Provide regular voluntary health checks for all employees, with more regular health checks for employees over 50 years. In larger companies these can be provided by an on-site doctor or nurse who has knowledge of the workplace, of work tasks and of specific health risks in the workplace. These health checks can also form the basis on any adaptations that need to take place in the work place or in identifying and preventing future health risks. Some groups of workers may face specific or more enduring health risks, for example, those carrying out heavy work, shift and night work, or those that experience stressful working conditions. They may require specific programmes of health promotion and more regular health checks, including those that are gender specific. Workplace health initiatives should place an emphasis on health promotion and prevention of ill health, in addition, to identifying and addressing underlying health problems faced by older workers.
Training of managers and supervisors
Train managers and supervisors in health management and in identifying preventative health measures. It helps to have a manager who is trained in health and well-being in the workplace who can coordinate and implement workplace health initiatives. In addition, this person can also play an advisory role, raising awareness and promoting good health in the workplace.
Healthy eating and hydration
Provide health eating in the staff canteen and ensure that employees have access to fresh fruit and water in the workplace. Subsiding health eating and providing a healthy menu in the staff canteen is one way that this can be achieved. Health promotion programmes can provide dietary advice and healthy eating suggestions. It is also important that workers are properly hydrated at work and have access to water in the workplace.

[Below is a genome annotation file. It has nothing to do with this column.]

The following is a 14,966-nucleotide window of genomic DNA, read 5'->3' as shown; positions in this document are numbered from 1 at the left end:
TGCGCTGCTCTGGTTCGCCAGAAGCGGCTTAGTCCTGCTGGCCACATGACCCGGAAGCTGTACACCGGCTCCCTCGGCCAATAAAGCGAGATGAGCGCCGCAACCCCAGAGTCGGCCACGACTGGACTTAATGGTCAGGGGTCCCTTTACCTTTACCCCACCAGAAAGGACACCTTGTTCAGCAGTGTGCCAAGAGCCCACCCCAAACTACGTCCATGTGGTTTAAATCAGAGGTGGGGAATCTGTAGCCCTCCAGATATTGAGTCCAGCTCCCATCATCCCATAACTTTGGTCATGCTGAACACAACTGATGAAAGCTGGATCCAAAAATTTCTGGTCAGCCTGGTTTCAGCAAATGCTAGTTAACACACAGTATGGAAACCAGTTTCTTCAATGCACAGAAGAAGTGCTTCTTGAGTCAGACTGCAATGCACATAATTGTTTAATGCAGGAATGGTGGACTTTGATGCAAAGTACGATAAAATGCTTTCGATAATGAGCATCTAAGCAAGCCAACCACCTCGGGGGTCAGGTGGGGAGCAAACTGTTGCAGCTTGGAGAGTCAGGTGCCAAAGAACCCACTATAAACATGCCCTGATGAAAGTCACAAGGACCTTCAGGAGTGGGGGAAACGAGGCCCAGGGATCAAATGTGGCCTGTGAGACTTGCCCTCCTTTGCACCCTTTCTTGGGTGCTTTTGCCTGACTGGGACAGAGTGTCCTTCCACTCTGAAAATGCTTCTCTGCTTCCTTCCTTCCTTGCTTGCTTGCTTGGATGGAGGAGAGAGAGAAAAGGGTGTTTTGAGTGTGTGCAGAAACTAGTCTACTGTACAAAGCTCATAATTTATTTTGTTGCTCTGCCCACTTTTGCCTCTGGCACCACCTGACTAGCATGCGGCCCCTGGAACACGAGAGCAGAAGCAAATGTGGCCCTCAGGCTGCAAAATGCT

Fitness at work
The provision of health and fitness sessions in the workplace, subsidised membership of the local gym or local fitness classes, running lunch time fitness sessions, relaxation programme and programmes of stress management are all ways that companies can promote activity and fitness at work.
Subsidies for health insurance
In some countries, companies have negotiated lower health insurance premiums for ‘health-friendly’ companies.
Employee and trade union participation
Employee and trade union participation and consultation is essential if meaningful workplace health initiatives are to be developed. Employees and trade unions can provide valuable insights, ideas and proposals about what can be done in the workplace.
Creating age-conscious workplace design and age conscious occupational health are essential to age management, to improving job satisfaction, working conditions and to retaining older workers. Redeployments of older personnel so that they work in jobs that are suitable to their physical capabilities and that utilise their skills and competences, needs to be carried out in consultation with occupational health personnel, employees and trade unions.
Distribution of work tasks
Distribute work tasks so that older experienced workers take on more complex tasks while younger workers take on more physically demanding tasks, by placing physically challenged older workers in teams with younger fitter workers.
Analysis of workplace and job design
Analysis of workplace design and job functions, carried out in cooperation with trade union health and safety representatives, can make a major contribution to occupational health. This can include examining the position of computer terminals, office design, lighting and seating positions for office workers; as well as minimising the effects of repetitive or heavy work tasks carried out by manual workers. Ergonomic improvements are now recognised as being crucial to health and well-being at work. Organisations can commission an ergonomic review of workplaces or they can train specialists in the company to carry out these reviews.
Workshops on ageing
In some companies providing workshops on ageing or ‘seniors’ training programmes has become one way of providing older workers with information and insights into healthy ageing. While older workers may specifically benefit from such programmes, improving health awareness for all workers is an important element of the life-cycle approach to health and well-being.
Rehabilitation courses for older workers
In some companies rehabilitation courses for older workers can be combined with redeployment, job redesign and job rotation.